Federal Aviation Administration (FAA), DOT.
We are adopting a new airworthiness directive (AD) for certain Boeing Model 757 airplanes. This AD requires sealing the fasteners on the front and rear spars inside the left and right main fuel tanks and on the rear spar and lower panel of the center fuel tank. This AD also requires inspections of the wire bundle support installations to verify if certain clamps are installed and if Teflon sleeving covers the wire bundles inside the left and right equipment cooling system bays, on the left and right rear spars, and on the left and right front spars; and corrective actions if necessary. This AD results from a fuel system review conducted by the manufacturer. We are issuing this AD to detect and correct improper wire bundle support installation and sleeving and to prevent improperly sealed fasteners in the main and center fuel tanks from becoming an ignition source, in the event of a fault current, which could result in a fuel tank explosion and consequent loss of the airplane.
This AD is effective December 30, 2008.
The Director of the Federal Register approved the incorporation by reference of a certain publication listed in this AD as of December 30, 2008.
For service information identified in this AD, contact Boeing Commercial Airplanes, P.O. Box 3707, Seattle, Washington 98124-2207.
Examining the AD Docket
You may examine the AD docket on the Internet at http://www.regulations.gov; or in person at the Docket Management Facility between 9 a.m. and 5 p.m., Monday through Friday, except Federal holidays. The AD docket contains this AD, the regulatory evaluation, any comments received, and other information. The address for the Docket Office (telephone 800-647-5527) is the Document Management Facility, U.S. Department of Transportation, Docket Operations, M-30, West Building Ground Floor, Room W12-140, 1200 New Jersey Avenue, SE., Washington, DC 20590.Start Further Info
FOR FURTHER INFORMATION CONTACT:
Judy Coyle, Aerospace Engineer, Propulsion Branch, ANM-140S, FAA, Seattle Aircraft Certification Office, 1601 Lind Avenue, SW., Renton, Washington 98057-3356; telephone (425) 917-6497; fax (425) 917-6590.End Further Info End Preamble Start Supplemental Information
We issued a notice of proposed rulemaking (NPRM) to amend 14 CFR part 39 to include an airworthiness directive (AD) that would apply to certain Boeing Model 757 series airplanes. That NPRM was published in the Federal Register on December 6, 2007 (72 FR 68764). That NPRM proposed to require sealing the fasteners on the front and rear spars inside the left and right main fuel tanks and on the lower panel of the center fuel tank. That NPRM also proposed to require inspections of the wire bundle support installations to verify if certain clamps are installed and if Teflon sleeving covers the wire bundles inside the left and right equipment cooling system bays, on the left and right rear spars, and on the left and right front spars; and corrective actions if necessary.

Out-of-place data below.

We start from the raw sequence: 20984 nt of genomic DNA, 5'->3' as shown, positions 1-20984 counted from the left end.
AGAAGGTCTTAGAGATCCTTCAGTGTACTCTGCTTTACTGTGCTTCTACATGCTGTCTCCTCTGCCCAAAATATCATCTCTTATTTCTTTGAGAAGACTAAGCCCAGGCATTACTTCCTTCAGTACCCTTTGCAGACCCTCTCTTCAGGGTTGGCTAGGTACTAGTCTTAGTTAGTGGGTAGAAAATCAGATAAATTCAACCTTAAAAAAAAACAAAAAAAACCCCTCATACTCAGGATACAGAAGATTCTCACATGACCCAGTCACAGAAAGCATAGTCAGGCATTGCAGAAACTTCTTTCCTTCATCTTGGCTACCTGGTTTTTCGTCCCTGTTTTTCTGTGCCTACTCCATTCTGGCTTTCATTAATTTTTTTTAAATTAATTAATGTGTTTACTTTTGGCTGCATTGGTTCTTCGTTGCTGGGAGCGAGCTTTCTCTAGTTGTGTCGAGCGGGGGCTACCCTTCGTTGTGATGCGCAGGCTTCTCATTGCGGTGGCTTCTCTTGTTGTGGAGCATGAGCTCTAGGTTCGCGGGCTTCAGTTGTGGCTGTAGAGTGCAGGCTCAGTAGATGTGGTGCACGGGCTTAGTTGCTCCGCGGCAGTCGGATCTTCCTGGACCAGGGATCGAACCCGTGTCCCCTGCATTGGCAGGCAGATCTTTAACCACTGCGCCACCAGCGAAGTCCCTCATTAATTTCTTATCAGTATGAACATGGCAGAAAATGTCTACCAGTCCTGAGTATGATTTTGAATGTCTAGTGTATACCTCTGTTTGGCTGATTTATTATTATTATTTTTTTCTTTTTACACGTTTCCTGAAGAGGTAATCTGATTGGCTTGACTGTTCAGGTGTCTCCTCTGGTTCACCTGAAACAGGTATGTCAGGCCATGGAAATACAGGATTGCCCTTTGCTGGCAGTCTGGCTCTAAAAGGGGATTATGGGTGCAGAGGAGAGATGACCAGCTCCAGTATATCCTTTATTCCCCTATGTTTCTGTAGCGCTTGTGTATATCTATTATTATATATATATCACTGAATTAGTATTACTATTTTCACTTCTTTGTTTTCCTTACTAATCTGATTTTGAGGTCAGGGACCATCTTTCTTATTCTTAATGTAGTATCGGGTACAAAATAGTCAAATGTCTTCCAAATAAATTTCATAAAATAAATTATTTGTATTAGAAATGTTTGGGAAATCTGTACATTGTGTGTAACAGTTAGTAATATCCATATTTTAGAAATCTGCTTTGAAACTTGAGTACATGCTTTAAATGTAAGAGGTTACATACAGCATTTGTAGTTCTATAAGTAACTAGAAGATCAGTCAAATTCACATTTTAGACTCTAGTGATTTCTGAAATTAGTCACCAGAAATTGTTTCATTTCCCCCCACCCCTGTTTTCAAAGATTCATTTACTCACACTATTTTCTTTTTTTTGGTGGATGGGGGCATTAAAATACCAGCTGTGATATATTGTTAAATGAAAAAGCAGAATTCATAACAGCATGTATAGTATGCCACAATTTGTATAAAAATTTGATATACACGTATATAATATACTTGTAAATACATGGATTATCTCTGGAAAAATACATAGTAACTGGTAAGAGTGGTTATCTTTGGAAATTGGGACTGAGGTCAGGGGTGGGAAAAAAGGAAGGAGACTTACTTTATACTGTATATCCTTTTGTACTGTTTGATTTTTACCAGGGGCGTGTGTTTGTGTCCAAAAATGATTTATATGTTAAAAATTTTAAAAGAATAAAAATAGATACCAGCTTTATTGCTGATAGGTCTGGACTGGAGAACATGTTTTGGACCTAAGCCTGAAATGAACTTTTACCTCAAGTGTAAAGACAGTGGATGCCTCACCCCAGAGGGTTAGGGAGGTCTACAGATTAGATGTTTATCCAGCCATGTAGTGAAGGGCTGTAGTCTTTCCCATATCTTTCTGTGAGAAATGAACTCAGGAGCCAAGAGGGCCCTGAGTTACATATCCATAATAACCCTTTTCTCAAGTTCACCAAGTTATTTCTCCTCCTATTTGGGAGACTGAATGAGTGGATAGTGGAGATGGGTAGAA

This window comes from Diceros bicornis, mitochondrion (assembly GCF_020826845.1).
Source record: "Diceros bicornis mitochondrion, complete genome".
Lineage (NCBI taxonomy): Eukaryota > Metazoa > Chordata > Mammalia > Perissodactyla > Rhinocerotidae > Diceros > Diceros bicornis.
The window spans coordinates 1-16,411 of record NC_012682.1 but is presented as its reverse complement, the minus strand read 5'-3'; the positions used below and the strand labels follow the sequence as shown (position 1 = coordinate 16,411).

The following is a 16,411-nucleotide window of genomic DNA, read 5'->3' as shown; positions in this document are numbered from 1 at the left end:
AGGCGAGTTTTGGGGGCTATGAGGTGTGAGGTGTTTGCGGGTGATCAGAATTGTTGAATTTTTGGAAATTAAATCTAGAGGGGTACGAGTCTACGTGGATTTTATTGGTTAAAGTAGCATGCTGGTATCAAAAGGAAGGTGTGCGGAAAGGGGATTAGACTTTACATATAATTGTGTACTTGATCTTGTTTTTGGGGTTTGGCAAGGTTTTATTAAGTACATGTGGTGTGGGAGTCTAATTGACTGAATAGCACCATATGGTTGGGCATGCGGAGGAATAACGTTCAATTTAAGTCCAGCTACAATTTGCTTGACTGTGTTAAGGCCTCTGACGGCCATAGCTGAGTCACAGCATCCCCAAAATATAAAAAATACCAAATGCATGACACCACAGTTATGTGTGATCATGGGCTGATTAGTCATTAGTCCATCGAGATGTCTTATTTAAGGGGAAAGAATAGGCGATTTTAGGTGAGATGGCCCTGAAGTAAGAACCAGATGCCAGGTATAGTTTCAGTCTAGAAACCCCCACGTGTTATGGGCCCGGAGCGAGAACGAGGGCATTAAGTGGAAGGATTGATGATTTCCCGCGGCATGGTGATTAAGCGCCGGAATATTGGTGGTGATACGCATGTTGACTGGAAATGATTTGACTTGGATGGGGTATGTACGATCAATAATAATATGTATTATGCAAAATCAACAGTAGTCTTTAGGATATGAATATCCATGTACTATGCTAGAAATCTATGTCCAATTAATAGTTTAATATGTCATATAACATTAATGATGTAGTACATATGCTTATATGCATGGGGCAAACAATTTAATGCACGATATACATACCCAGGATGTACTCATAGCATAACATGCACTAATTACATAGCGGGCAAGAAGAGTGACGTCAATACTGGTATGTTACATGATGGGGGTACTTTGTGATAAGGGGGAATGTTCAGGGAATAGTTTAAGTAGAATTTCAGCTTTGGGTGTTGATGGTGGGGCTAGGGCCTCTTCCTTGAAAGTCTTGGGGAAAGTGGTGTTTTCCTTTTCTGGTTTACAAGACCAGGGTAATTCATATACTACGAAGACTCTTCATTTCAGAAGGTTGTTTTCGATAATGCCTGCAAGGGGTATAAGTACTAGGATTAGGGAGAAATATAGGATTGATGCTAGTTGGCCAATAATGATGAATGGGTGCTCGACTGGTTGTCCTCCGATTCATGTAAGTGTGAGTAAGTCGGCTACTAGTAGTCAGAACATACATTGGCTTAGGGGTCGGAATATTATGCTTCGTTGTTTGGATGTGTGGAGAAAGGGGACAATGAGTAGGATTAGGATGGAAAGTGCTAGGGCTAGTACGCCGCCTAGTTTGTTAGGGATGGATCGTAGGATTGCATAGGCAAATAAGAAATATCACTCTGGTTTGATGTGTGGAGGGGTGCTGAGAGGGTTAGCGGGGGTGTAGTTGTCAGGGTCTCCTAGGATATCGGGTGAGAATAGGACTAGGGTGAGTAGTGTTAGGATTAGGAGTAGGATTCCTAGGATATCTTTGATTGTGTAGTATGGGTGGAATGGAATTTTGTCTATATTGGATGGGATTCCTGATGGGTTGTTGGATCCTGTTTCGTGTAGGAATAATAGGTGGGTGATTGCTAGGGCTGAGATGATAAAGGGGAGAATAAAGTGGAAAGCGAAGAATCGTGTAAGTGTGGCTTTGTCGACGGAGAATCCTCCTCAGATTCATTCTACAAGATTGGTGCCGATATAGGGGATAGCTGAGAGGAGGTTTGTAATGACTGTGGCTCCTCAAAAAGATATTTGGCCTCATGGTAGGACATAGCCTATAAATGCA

We gave the public the opportunity to participate in developing this AD. We considered the comments received from the four commenters.
Request for Justification of the NPRM
Northwest Airlines (NWA) has no objection to the intent of the NPRM, but it states it is not clear that we have shown that the probability of a fuel tank explosion due to unsealed fuel tank fasteners reaches the threshold for justifying the proposed modification. NWA requests that we provide more detail regarding the risk and benefit of the NPRM.
We agree to provide clarification. The unsafe condition encompassed the scenario of single failures (for example, a wire bundle clamp failure that could result in wire bundle contact with the fuel tank causing an ignition source internal to the tank) that place an airplane at risk of a fuel tank explosion. Start Printed Page 71535The in-tank sealant is designed to provide a second level of protection against fuel tank ignition by encapsulating and containing the potential source of ignition. Further, the risk level associated with this single failure scenario was determined to warrant the actions required by this AD. No change to the AD is necessary in this regard.
Request To Clarify the Unsafe Condition
Boeing requests that we revise paragraph (d) of the NPRM to cover the requirement to do the general visual inspection for wire bundle support installation and sleeving. Boeing states that failures of the wire bundles and shorting to clamps are the prime candidates for the fault current source, and that they should be identified as the unsafe condition.
We agree because accomplishing the general visual inspections for wire bundle supports and sleeving is one of the requirements of this AD. We have revised the Summary and paragraph (d) of this AD accordingly.
Request To Clarify Requirements
Boeing requests that we revise the Summary of the NPRM to include the requirement to seal the fasteners on the rear spar of the center fuel tank. Boeing states that this action is called out on page 149 in view B of Figure 7 of Boeing Alert Service Bulletin 757-57A0064, dated July 16, 2007.
We agree and have revised the Summary of this AD accordingly. Although the specific location of the “rear spar of the center tank” was inadvertently omitted from the Summary of the NPRM, it was covered by paragraph (f) of the NPRM, which specified accomplishing all of the applicable actions specified in the Accomplishment Instructions of Boeing Alert Service Bulletin 757-57A0064, dated July 16, 2007.
Request To Delay Issuance To Provide Instructions for Maintaining the Design Change